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Monday, May 27
The Indiana Daily Student

North Korea is the worst

“North Korea is likely the most horrible country on this planet,” Denmark Foreign Minister Villy Sovndal said. 

But what about us?

Mass media speculates what North Korea’s nuke could do to San Francisco. Twitter blows up with macabre predictions and ironic jokes. Warmongering national leaders talk about escalating sanctions and violence in the name of self-defense.

Tensions between the United States and North Korea run high, and everyone’s favorite militaristic rhetoric is being tossed around like Oscar buzz.

Days after North Korea released propaganda depicting a U.S. city in flames while “We Are The World” plays in the background, the country’s foreign minister confirmed it has conducted a nuclear test.

The infamously unpredictable country conducted its third nuclear test — the first under the new leadership of Kim Jong-un — on the same day as President Barack Obama’s State of the Union address.

North Korea’s foreign minister  called the test an act of self-defense in response to U.S. “hostility” — likely referring to increased sanctions following a rocket launch in December. Further measures were threatened if the U.S. complicates the situation.

Lines are being drawn in the sand between the impoverished nation and the world superpower, and superlatives can be found in journalistic articles left and right.

The language in these news articles is doing something specific: fortifying the binary opposition of desperately evil North Korea and the good, civilized U.S.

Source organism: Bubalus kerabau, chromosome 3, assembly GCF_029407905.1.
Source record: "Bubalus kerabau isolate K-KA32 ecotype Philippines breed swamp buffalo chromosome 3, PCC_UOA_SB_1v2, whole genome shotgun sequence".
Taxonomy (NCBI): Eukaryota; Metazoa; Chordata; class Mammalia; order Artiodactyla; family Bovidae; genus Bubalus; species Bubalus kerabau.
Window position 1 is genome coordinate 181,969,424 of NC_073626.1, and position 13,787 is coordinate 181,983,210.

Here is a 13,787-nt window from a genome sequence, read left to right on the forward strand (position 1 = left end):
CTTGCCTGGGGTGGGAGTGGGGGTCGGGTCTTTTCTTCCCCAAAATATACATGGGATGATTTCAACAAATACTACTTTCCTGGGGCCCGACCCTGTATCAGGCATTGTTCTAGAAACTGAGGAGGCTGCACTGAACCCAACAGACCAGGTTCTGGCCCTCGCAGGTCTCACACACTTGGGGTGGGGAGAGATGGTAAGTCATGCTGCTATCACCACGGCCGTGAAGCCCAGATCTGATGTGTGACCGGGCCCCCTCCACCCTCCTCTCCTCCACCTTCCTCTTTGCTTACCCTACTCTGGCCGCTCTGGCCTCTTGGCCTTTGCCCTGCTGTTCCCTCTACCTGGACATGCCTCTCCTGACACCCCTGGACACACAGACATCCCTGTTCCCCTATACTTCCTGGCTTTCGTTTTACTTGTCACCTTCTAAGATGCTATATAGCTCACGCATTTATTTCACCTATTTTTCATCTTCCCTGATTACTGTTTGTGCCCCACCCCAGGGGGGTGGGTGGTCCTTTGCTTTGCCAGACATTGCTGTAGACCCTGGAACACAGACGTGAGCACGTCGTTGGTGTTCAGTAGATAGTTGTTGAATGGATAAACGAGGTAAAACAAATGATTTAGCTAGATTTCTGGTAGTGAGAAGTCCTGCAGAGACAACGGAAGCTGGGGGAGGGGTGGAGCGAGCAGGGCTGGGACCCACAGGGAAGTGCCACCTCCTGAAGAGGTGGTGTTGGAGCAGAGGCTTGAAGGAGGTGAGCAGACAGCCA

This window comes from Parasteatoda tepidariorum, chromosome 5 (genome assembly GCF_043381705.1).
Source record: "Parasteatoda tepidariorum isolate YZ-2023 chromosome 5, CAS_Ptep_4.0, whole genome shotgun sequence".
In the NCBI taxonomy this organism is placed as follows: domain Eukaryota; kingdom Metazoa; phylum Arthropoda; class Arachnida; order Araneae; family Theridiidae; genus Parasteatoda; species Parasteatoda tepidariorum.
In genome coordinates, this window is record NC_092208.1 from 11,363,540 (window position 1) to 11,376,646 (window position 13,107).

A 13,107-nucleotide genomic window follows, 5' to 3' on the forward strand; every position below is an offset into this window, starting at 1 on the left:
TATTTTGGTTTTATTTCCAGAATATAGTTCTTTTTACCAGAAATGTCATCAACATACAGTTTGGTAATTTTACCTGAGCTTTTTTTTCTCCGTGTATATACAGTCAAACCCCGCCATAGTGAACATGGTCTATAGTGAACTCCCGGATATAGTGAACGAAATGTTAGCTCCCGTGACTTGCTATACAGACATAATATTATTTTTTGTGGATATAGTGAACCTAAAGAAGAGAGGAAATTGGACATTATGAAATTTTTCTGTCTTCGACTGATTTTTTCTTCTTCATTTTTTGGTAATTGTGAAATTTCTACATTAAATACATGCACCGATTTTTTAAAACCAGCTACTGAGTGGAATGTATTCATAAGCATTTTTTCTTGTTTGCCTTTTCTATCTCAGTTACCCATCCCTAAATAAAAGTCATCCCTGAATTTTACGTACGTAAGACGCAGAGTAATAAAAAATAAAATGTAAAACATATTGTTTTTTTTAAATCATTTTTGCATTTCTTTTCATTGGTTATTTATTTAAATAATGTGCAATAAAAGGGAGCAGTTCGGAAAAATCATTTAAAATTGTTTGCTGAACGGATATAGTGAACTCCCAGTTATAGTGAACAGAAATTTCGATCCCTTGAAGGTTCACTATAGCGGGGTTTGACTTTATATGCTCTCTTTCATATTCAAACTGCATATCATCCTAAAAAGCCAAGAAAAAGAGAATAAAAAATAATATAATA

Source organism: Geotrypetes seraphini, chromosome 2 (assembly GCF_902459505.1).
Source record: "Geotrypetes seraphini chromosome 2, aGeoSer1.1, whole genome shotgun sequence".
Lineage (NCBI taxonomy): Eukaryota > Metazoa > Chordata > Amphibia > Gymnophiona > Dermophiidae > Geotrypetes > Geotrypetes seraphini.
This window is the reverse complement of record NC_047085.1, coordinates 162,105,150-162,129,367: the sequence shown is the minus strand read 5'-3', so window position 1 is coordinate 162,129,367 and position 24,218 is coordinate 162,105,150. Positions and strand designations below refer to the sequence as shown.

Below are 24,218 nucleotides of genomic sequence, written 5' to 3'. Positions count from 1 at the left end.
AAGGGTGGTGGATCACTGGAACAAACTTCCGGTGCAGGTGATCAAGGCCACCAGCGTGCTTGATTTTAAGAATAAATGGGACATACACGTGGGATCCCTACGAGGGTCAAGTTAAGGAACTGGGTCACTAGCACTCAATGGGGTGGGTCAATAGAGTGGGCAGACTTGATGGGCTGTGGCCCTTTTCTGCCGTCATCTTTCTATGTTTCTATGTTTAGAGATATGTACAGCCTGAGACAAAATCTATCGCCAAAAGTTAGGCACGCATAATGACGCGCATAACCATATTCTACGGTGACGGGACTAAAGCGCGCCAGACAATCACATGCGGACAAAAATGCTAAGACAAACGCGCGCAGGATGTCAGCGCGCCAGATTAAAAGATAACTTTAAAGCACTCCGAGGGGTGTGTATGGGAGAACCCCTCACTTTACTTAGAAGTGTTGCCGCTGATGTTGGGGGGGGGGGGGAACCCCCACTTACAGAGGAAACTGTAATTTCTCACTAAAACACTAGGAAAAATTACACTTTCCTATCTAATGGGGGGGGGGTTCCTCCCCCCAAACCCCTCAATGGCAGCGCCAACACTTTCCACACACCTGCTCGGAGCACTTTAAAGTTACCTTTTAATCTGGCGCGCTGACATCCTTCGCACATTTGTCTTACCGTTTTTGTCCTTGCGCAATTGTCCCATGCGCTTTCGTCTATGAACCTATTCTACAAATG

What’s at stake when a country is represented as everything the U.S. is not?

I’m afraid of the answers.

Some articles lament that North Korea has continued the legacy of “military first” policies left by Kim Jong-il. It’s facetious at best to suggest the U.S. has not also operated on military first policies in the past decade.

America maintains a massive nuclear arms arsenal to this day, and it makes me nervous when a country committing terror in Pakistan talks big about taking adequate measures against North Korea.

Obama described the nuclear test as “highly provocative” and threatened international retaliation.
 
I don’t mean to downplay the significance of North Korea’s potential nuclear armament. I want to emphasize how the language we use dangerously dehumanizes
non-Americans.

I want to recognize that every time we talk about desperate, impoverished, evil North Korea, we overlook extreme poverty and militarism in the U.S.

Of all the international responses, I’m most comforted by China’s insistence that North Korea and global police alike “respond calmly” to the test. Those words suggest actual humans are being erased by all this nationalist posturing.

It’s a welcome relief from America’s exceptional pastime of big-stick-wielding.

— ptbeane@indiana.edu

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